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Thursday, April 21, 2011

The Process of Writing: Part Two

The first step in writing a new story for me is coming up with the concept or the overall idea of the story. In the Nate Richards series, my goal was to bring my readers inside the cop mind. I’ve read many cop books and have seen cop movies that deal with the other cop “stuff”; you know guns, handcuffs and bullets. But, I wanted to deal with the emotional and psychological aspect of being a police officer as he relates to the people in his world.

The first book, NHI, dealt with the “us v. them” mentality in the cop world, the idea that some people or certain people groups can be seen as less than human, (i.e. No Humans Involved).

The second book, DRT: Dead Right There, deals with the sudden and intense violence the police officer lives with on a regular basis and how he copes with those pressures while still serving his community faithfully.

The third installment, IAI: Internal Affairs Investigation, deals with the feeling of betrayal an officer goes through as he experiences suspicion and accusation directed by the very system he has sworn to protect.

DRT pages 1-9( 4/9)

(Chapter One Cont…)

     Wheels crunched in the snow as the paramedic van pulled up and rolled to a stop just outside the crime scene. The overhead lights flashed brilliantly against the snow perforating the velvet drape of the night sky. The already too bright landscape sparkled like an over-sized diorama as the red and white lights of the van played against it. The driver, a middle age balding man, stepped from the van. “What’d’ya got?” he asked nobody in particular.
     Nate dipped his chin toward the body. He looked back at the driver and shook his head from side to side in a slow sweep.
     Pulling on rubber examination gloves, the paramedic bent over and examined the four-inch gash in the temple of the victim, paying particular attention to the jagged edge. He stood and whistled, blowing air through pursed lips. “Wow, that’s…,” he began. “That’s…. That’s bad.” He looked over his shoulder at his partner who was quickly pulling gear from the van. “Bag it, Jeff, this one’s DRT. Better call the coroner, Nate.”
     Mac finished talking to the witness and, after getting his contact information, released him to leave. Turning to face the group of officers, he jogged-skidded his way back across the thin sheet of ice on the street to join Nate and the others near the body.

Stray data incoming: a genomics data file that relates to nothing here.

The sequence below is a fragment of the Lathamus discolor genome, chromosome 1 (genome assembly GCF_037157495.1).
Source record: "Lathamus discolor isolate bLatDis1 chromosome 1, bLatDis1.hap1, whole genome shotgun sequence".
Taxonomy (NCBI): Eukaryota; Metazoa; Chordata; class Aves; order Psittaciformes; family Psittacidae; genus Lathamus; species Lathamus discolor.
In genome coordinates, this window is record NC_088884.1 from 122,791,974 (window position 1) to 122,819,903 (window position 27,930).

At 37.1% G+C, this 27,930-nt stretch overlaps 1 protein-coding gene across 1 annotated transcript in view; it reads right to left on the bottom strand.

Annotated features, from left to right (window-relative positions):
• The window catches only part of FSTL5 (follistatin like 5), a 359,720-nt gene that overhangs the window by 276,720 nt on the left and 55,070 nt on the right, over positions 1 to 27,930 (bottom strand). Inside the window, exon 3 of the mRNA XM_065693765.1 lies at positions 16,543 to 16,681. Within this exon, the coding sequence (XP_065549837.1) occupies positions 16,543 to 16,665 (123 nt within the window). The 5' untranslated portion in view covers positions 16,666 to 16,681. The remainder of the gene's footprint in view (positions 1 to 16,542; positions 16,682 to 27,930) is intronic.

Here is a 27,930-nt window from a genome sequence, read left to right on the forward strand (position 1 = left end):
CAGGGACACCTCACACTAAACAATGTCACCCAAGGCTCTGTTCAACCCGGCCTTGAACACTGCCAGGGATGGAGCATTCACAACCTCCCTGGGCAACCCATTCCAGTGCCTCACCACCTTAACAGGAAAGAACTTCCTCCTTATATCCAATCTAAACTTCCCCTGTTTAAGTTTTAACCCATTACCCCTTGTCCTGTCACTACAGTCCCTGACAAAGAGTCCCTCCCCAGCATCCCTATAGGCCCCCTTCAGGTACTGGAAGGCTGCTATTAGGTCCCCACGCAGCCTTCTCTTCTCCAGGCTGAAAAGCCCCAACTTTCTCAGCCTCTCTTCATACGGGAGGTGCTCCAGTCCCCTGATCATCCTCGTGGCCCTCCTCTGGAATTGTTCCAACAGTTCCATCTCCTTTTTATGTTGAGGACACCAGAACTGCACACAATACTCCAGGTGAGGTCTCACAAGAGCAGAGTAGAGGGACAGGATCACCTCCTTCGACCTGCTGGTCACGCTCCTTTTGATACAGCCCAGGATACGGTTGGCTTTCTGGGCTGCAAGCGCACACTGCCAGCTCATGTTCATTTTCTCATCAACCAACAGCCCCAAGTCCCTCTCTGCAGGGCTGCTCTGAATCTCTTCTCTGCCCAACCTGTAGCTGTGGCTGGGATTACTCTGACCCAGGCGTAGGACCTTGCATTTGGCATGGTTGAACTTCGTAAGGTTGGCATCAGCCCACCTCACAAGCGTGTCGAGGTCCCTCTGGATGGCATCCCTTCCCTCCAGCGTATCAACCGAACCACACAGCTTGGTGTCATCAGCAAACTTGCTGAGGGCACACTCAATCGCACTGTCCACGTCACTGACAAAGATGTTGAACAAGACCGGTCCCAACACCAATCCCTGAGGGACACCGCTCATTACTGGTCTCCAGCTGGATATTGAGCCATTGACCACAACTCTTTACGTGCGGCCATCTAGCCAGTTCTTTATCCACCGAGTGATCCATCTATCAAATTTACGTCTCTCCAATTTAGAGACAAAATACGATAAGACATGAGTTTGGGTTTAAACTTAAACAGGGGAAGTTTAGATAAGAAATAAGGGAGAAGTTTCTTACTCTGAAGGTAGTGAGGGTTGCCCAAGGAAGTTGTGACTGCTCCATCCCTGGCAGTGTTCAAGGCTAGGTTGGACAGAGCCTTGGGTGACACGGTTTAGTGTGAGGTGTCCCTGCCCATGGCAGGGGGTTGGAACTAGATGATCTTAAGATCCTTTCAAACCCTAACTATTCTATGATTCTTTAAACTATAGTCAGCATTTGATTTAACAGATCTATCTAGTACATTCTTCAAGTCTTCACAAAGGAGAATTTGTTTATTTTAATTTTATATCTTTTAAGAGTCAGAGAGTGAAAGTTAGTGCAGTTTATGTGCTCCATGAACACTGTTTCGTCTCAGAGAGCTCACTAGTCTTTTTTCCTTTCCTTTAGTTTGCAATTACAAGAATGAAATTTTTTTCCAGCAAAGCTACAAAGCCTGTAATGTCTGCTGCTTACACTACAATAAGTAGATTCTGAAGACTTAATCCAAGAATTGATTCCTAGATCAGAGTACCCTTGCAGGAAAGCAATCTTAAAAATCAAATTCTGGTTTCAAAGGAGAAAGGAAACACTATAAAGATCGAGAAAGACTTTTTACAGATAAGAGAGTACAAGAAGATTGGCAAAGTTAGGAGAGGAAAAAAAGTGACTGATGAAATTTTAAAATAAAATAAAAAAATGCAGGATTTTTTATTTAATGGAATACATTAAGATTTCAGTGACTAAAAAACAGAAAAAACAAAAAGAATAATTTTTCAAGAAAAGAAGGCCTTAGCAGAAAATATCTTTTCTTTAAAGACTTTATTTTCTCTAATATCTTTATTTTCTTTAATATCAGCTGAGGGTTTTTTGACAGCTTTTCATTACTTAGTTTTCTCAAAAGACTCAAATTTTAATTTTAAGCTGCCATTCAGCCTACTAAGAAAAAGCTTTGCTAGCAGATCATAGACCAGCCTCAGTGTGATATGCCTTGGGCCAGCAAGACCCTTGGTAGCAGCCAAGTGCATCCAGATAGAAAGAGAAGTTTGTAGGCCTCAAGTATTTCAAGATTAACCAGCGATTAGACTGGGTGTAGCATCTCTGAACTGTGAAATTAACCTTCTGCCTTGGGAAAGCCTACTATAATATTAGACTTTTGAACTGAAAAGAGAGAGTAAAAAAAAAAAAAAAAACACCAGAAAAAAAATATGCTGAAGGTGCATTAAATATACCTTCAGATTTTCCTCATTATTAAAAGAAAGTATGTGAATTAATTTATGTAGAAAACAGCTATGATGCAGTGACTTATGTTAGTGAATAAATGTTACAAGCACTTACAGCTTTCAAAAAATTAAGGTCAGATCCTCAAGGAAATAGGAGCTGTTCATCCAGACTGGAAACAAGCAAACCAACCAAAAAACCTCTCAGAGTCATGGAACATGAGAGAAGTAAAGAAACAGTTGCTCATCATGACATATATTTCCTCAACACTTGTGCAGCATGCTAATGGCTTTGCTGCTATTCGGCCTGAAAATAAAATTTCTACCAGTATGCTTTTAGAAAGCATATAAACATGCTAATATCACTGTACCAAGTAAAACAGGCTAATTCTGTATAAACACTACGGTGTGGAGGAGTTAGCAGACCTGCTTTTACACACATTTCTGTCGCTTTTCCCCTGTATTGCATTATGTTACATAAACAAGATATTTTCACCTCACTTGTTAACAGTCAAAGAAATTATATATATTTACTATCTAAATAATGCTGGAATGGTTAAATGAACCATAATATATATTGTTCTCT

Nate locked eyes with Mac before they both turned to face Baraza. The veteran street cop pulled his note pad from his breast pocket and frowned as he prepared to check his information against what the detectives already had.
     “The old guy,” he said indicating the RP (reporting party), “called in a medical assist- man down- at about twenty-fifteen hours…just after the first call came into dispatch about what sounded like a single gunshot being fired.”
     Nate looked back at the body of the unidentified man lying face down in the snow. “Anybody pull I.D. yet?”
     “Naaa, it was obvious he was dead. Thought we’d wait for five-one to call it, and of course you guys.”
     “So you’re a doctor now, Baraza,” Mac chided.
     Baraza frowned, feigning injury. “You don’t need an M.D. in front of your name to know you can’t live with a hole like that in the side of your head. I’m thinking long gun, twenty-two caliber maybe.”
     “That much damage from a twenty-two?” Mac asked, arching a brow.
     “Heavy load, low velocity at close range,” Baraza finished. “Maybe a tumbler. Of course it’s just my guess. But I’m only a lowly street cop not like you bright boys up there in Criminal Investigation Division.” He smiled sarcastically and with a tap of his fingers tucked his pad back into his jacket pocket.
     Nate cupped Baraza on his shoulder and pushed him causing him to slide on the ice, barely managing to keep his balance. “I’ll see you in the morning, wise guy.”
     Baraza laughed. “Heck, we’ll be back for morning briefing before you even finish your paperwork.”
     The men laughed and Nate turned his attention back to the dead man, belly down in the snow. Looking up, Nate saw the coroner’s van pulling into the intersection. The deputy coroner, a tall dark haired man in his mid to late twenties got out and prepared to bag the body.
     “Hold on there, Cowboy,” Mac called to the deputy coroner.
     Nate waved a hand to get the coroner’s attention. “We haven’t finished here yet… crime scene’s still mine.”
     “Works for me, I’ll wait in my wagon. Too cold out here for me anyway,” he said and hefted his bulk back into the van.

1 comment:

  1. Hay, you can't take us that far and just leave us hanging. Get to publishing I want some more.